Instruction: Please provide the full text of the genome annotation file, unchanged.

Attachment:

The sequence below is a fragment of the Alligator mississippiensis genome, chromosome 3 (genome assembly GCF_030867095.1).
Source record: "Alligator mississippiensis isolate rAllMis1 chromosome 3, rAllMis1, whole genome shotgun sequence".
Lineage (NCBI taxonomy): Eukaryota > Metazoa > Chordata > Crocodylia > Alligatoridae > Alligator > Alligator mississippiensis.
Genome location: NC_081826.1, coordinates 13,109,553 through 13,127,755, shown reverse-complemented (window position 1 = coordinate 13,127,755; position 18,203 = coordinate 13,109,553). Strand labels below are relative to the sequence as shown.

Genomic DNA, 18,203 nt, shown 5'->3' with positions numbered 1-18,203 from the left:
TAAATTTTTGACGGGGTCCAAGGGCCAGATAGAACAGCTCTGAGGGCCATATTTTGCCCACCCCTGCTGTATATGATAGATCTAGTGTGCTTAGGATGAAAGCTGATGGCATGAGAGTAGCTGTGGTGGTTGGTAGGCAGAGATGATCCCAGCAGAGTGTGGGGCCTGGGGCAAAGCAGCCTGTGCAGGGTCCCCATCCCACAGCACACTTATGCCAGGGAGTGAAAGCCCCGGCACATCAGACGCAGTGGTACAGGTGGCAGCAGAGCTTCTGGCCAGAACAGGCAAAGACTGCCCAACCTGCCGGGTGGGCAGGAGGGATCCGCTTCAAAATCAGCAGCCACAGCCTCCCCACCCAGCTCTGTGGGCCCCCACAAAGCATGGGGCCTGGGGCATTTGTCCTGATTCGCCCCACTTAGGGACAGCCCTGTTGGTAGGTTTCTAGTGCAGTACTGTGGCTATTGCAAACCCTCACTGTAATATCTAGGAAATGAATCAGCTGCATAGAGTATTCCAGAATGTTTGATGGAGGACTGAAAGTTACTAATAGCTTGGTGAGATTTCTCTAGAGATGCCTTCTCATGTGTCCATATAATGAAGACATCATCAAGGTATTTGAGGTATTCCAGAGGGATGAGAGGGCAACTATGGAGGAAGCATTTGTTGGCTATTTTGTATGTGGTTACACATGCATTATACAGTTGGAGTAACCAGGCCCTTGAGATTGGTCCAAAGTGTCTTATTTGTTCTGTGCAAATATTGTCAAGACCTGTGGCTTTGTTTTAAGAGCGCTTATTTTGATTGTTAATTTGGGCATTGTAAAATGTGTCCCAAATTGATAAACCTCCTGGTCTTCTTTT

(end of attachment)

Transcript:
The sequence below is a fragment of the Alligator mississippiensis genome, chromosome 3 (genome assembly GCF_030867095.1).
Source record: "Alligator mississippiensis isolate rAllMis1 chromosome 3, rAllMis1, whole genome shotgun sequence".
Lineage (NCBI taxonomy): Eukaryota > Metazoa > Chordata > Crocodylia > Alligatoridae > Alligator > Alligator mississippiensis.
Genome location: NC_081826.1, coordinates 13,109,553 through 13,127,755, shown reverse-complemented (window position 1 = coordinate 13,127,755; position 18,203 = coordinate 13,109,553). Strand labels below are relative to the sequence as shown.

Genomic DNA, 18,203 nt, shown 5'->3' with positions numbered 1-18,203 from the left:
TAAATTTTTGACGGGGTCCAAGGGCCAGATAGAACAGCTCTGAGGGCCATATTTTGCCCACCCCTGCTGTATATGATAGATCTAGTGTGCTTAGGATGAAAGCTGATGGCATGAGAGTAGCTGTGGTGGTTGGTAGGCAGAGATGATCCCAGCAGAGTGTGGGGCCTGGGGCAAAGCAGCCTGTGCAGGGTCCCCATCCCACAGCACACTTATGCCAGGGAGTGAAAGCCCCGGCACATCAGACGCAGTGGTACAGGTGGCAGCAGAGCTTCTGGCCAGAACAGGCAAAGACTGCCCAACCTGCCGGGTGGGCAGGAGGGATCCGCTTCAAAATCAGCAGCCACAGCCTCCCCACCCAGCTCTGTGGGCCCCCACAAAGCATGGGGCCTGGGGCATTTGTCCTGATTCGCCCCACTTAGGGACAGCCCTGTTGGTAGGTTTCTAGTGCAGTACTGTGGCTATTGCAAACCCTCACTGTAATATCTAGGAAATGAATCAGCTGCATAGAGTATTCCAGAATGTTTGATGGAGGACTGAAAGTTACTAATAGCTTGGTGAGATTTCTCTAGAGATGCCTTCTCATGTGTCCATATAATGAAGACATCATCAAGGTATTTGAGGTATTCCAGAGGGATGAGAGGGCAACTATGGAGGAAGCATTTGTTGGCTATTTTGTATGTGGTTACACATGCATTATACAGTTGGAGTAACCAGGCCCTTGAGATTGGTCCAAAGTGTCTTATTTGTTCTGTGCAAATATTGTCAAGACCTGTGGCTTTGTTTTAAGAGCGCTTATTTTGATTGTTAATTTGGGCATTGTAAAATGTGTCCCAAATTGATAAACCTCCTGGTCTTCTTTT